from experts in the field:
Stephen M. Shapiro is the author of Goal-Free Living: How to
Have the Life You Want NOW! (
www.GoalFree.com), and a professional speaker on the topics of creativity and innovation.
According to a recent Opinion Research survey, only 8 percent of
Americans successfully achieve their annual New Year’s resolutions. With
such a failure rate, should you bother setting resolutions? Absolutely! The
key is to set expansive and empowering theme-based resolutions that
encourage growth, rather than traditional specific goal-based resolutions
that too often lead to discouragement and failure. Below are five tips, which will not only assist
you in setting successful resolutions, but will also improve your overall life and leave you open
to new and exciting possibilities.
1. Choose a theme, not a specific goal. Rather than identifying a specific result you wish
to achieve, choose one or two general words to describe your next year—your theme. Such
examples may be “service”—serving others in whatever way you can to make a contribution.
Or “flow”—making the year effortless. If you are facing significant change in your life, perhaps
“new beginnings” would be appropriate.
2. Ask yourself why? Can’t think of a theme? A good place to start is with your traditional
resolutions. Then ask yourself why. Do you want to lose weight? Why? Do you want to be
healthier? Do you want to have more confidence? If so, instead of losing 15 pounds, perhaps
“health” or “confidence” may be a good theme.
3. Choose an empowering theme. Choose a theme that passionately inspires you and moves
you into action. Still can’t think of a theme? How about “peace,” “love,” “friendship,” “travel” or
“self-expression”? Or maybe “new horizons,” “adventure” or “mind expansion.” If all else fails and
you still can’t figure out what your passion is, then make “finding my passion” your theme.
4. Develop your theme jointly. If you are in a relationship, do these exercises together. This
shared process helps ensure that you’re both playing the same game, regardless of your individual interests, and creates a support mechanism to carry you through the tougher times.
5. Remain open to changes in direction. Themes are not set in stone. If the theme you
chose is not working for you, change it. If you feel locked into a specified path, you will begin to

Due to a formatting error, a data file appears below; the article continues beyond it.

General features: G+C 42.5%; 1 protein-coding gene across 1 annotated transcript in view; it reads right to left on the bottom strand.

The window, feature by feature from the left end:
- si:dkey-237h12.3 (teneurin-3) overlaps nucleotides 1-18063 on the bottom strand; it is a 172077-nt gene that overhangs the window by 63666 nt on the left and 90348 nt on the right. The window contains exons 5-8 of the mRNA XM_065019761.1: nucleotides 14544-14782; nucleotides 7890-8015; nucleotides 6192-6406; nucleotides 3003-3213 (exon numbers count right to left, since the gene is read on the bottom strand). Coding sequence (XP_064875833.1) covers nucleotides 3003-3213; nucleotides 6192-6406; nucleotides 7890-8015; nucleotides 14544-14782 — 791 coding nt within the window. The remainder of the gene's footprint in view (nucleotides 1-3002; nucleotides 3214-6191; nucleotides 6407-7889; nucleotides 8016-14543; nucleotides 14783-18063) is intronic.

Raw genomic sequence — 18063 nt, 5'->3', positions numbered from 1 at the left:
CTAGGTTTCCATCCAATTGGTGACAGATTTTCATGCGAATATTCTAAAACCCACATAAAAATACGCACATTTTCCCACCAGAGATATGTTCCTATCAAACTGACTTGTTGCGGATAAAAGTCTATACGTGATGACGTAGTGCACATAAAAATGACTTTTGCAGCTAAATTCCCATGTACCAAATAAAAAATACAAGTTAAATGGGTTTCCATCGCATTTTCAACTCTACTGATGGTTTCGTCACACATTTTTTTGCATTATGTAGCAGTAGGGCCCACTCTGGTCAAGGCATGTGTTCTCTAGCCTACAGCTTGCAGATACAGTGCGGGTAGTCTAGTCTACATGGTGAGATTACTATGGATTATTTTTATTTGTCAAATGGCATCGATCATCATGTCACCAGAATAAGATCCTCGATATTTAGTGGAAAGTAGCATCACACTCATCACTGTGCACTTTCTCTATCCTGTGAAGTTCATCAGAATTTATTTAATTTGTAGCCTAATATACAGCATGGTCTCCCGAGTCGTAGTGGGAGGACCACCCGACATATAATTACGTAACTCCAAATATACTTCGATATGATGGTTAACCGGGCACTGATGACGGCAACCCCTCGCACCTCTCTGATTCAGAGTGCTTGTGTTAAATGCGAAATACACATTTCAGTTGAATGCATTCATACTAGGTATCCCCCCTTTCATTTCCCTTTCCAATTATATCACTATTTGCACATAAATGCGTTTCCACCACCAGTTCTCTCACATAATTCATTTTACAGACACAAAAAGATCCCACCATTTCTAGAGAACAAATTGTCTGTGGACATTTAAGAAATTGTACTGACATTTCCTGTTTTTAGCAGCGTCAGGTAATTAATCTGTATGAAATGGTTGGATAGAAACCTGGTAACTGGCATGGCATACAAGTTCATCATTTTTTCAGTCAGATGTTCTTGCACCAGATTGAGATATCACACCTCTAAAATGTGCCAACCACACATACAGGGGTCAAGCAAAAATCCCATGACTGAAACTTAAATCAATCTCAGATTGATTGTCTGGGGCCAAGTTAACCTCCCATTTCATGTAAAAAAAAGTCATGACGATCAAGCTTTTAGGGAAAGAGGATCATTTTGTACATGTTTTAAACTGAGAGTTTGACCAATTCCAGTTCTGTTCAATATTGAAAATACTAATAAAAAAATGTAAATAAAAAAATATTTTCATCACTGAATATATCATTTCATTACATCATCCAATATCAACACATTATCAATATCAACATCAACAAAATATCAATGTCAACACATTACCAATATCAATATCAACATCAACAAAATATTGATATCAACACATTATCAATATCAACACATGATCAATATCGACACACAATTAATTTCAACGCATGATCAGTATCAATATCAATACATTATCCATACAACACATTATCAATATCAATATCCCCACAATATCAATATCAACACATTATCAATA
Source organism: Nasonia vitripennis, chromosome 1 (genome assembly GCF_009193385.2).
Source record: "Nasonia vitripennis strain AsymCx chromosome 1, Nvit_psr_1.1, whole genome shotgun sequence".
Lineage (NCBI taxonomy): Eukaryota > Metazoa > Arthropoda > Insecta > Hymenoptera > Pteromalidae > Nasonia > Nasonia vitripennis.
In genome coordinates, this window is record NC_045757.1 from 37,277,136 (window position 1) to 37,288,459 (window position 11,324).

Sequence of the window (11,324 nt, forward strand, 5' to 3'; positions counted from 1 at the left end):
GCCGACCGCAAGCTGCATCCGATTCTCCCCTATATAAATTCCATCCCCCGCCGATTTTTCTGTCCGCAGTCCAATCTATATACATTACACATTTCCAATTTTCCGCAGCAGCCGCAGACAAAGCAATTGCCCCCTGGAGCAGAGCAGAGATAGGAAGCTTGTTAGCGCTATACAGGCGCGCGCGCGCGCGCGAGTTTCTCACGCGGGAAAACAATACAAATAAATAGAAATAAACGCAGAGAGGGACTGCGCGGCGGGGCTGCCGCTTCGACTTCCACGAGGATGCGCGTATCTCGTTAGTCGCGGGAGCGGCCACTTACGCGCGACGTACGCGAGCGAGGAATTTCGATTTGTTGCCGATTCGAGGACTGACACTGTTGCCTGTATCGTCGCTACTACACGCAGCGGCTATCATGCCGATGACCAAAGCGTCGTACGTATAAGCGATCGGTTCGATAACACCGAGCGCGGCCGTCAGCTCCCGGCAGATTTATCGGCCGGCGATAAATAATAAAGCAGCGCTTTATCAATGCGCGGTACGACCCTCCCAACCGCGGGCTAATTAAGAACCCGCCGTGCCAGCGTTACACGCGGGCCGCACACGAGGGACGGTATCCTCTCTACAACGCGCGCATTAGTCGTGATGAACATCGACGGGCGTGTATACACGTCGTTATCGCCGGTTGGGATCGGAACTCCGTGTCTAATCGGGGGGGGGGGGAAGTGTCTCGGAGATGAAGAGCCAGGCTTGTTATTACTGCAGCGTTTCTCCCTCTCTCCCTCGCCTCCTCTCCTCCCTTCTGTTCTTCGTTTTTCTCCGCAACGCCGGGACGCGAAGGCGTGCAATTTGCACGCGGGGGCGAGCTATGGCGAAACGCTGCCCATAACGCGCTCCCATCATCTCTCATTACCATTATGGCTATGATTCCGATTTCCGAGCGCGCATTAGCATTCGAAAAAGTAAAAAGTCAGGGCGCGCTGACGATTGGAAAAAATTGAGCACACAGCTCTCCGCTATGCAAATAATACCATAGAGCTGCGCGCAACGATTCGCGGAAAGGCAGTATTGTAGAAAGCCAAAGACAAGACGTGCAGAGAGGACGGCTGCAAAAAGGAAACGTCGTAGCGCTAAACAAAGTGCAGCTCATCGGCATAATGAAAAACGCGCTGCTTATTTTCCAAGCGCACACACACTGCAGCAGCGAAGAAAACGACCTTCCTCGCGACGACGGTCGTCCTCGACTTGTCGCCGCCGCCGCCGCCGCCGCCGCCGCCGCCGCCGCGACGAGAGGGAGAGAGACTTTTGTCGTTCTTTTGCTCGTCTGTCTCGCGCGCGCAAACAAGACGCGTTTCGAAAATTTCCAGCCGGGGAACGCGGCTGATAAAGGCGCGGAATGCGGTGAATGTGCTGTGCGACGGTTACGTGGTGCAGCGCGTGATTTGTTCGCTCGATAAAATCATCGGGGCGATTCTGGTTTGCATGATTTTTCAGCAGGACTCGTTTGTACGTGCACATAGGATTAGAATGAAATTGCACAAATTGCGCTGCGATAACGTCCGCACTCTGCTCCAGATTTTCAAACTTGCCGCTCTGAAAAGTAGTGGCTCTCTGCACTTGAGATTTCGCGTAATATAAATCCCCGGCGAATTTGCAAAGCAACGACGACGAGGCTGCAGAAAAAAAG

feel constrained and lose your passion. Play with options, and don’t be afraid to change course. C
Should Supreme Court
justices have life tenure?
from experts in the field:
Laura Berman Fortgang (
owner and president of InterCoach, Inc., and the author of Take
Yourself to the Top and Now What? 90 Days to a New Life Direction.
New Year’s resolutions are an outdated form of goal-setting that dates
back to the Babylonians in 153 B.C. According to psychologists John C.
Norcross and James Prochaska, 23 percent of people fail to keep their resolutions for the first week of the year and 45 percent fail by the end of
January. You’d think that by now we’d realize that the jig is up.
Working with business owners, executives and homemakers alike who want to make
changes, I can attest that it takes a lot more than making a list to get results. But some traditions
die hard, so maybe it would help to know a few of the many forces working against you by doing
it the “old” way.
Language is an important part of how we make lifestyle changes. As we repeat what we
want, we cement it into our brains and program our mental computer to help achieve it. The
words we use to do so make a difference in our results. Generally, no one uses the word “resolve”
as a verb in our modern lexicon. We don’t say, “I resolve to lose 20 pounds.” And you rarely hear
anyone say, “I am resolute in losing weight.” The words need to mean something to you, and you
are more apt to hear “commitment,” “excellence” and “mission” in contemporary workplaces and
If you look at it seasonally, ancient civilizations marked the new year in the spring, when new
life was coming to be, as a good time for renewal. It was Julius Caesar and then, in the 16th century,
the church, that sanctioned January 1 as the beginning of the new year—a time with no astrological
significance for change. The choice was arbitrary and excludes any help from Earth’s natural cycle.
Practically speaking, the most common resolutions include losing weight, quitting a bad
habit, saving or earning more, finding a better job, getting organized, exercising more, giving
back to the community and being a kinder person. Not one of these issues is a quick fix.
Resolutions can’t work, because they have no contingency plan for challenges, setbacks and
conflicts. They are old technology. Give them up like you did your typewriter and rotary phone.
So party and be merry, then take two aspirins before bed and wake up when you are really ready
to make long-lasting change. C
Opinions expressed are those of the
individuals or organizations represented
and are presented to foster discussion.
Costco and The Costco Connection
take no position on any Debate topic.